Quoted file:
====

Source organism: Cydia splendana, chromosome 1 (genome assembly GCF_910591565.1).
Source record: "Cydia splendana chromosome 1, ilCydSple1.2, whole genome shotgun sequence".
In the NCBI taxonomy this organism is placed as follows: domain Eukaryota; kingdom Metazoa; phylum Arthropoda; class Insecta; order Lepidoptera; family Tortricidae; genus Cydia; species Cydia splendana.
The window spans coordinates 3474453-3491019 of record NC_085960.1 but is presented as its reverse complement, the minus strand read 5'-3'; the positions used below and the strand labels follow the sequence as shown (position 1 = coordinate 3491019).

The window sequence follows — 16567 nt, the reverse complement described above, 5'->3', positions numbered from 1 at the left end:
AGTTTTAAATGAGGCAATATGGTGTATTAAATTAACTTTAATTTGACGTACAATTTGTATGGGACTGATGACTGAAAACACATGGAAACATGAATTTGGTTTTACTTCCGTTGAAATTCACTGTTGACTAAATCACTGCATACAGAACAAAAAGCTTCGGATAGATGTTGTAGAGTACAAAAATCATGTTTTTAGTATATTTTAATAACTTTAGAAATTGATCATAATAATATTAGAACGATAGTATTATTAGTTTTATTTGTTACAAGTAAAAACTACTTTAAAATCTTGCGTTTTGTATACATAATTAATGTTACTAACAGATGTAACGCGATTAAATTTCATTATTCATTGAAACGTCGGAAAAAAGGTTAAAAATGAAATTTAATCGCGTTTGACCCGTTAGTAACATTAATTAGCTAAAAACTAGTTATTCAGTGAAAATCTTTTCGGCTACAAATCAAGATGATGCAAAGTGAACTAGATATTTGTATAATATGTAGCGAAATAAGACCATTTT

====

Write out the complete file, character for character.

Source organism: Cydia splendana, chromosome 1 (genome assembly GCF_910591565.1).
Source record: "Cydia splendana chromosome 1, ilCydSple1.2, whole genome shotgun sequence".
In the NCBI taxonomy this organism is placed as follows: domain Eukaryota; kingdom Metazoa; phylum Arthropoda; class Insecta; order Lepidoptera; family Tortricidae; genus Cydia; species Cydia splendana.
The window spans coordinates 3474453-3491019 of record NC_085960.1 but is presented as its reverse complement, the minus strand read 5'-3'; the positions used below and the strand labels follow the sequence as shown (position 1 = coordinate 3491019).

The window sequence follows — 16567 nt, the reverse complement described above, 5'->3', positions numbered from 1 at the left end:
AGTTTTAAATGAGGCAATATGGTGTATTAAATTAACTTTAATTTGACGTACAATTTGTATGGGACTGATGACTGAAAACACATGGAAACATGAATTTGGTTTTACTTCCGTTGAAATTCACTGTTGACTAAATCACTGCATACAGAACAAAAAGCTTCGGATAGATGTTGTAGAGTACAAAAATCATGTTTTTAGTATATTTTAATAACTTTAGAAATTGATCATAATAATATTAGAACGATAGTATTATTAGTTTTATTTGTTACAAGTAAAAACTACTTTAAAATCTTGCGTTTTGTATACATAATTAATGTTACTAACAGATGTAACGCGATTAAATTTCATTATTCATTGAAACGTCGGAAAAAAGGTTAAAAATGAAATTTAATCGCGTTTGACCCGTTAGTAACATTAATTAGCTAAAAACTAGTTATTCAGTGAAAATCTTTTCGGCTACAAATCAAGATGATGCAAAGTGAACTAGATATTTGTATAATATGTAGCGAAATAAGACCATTTT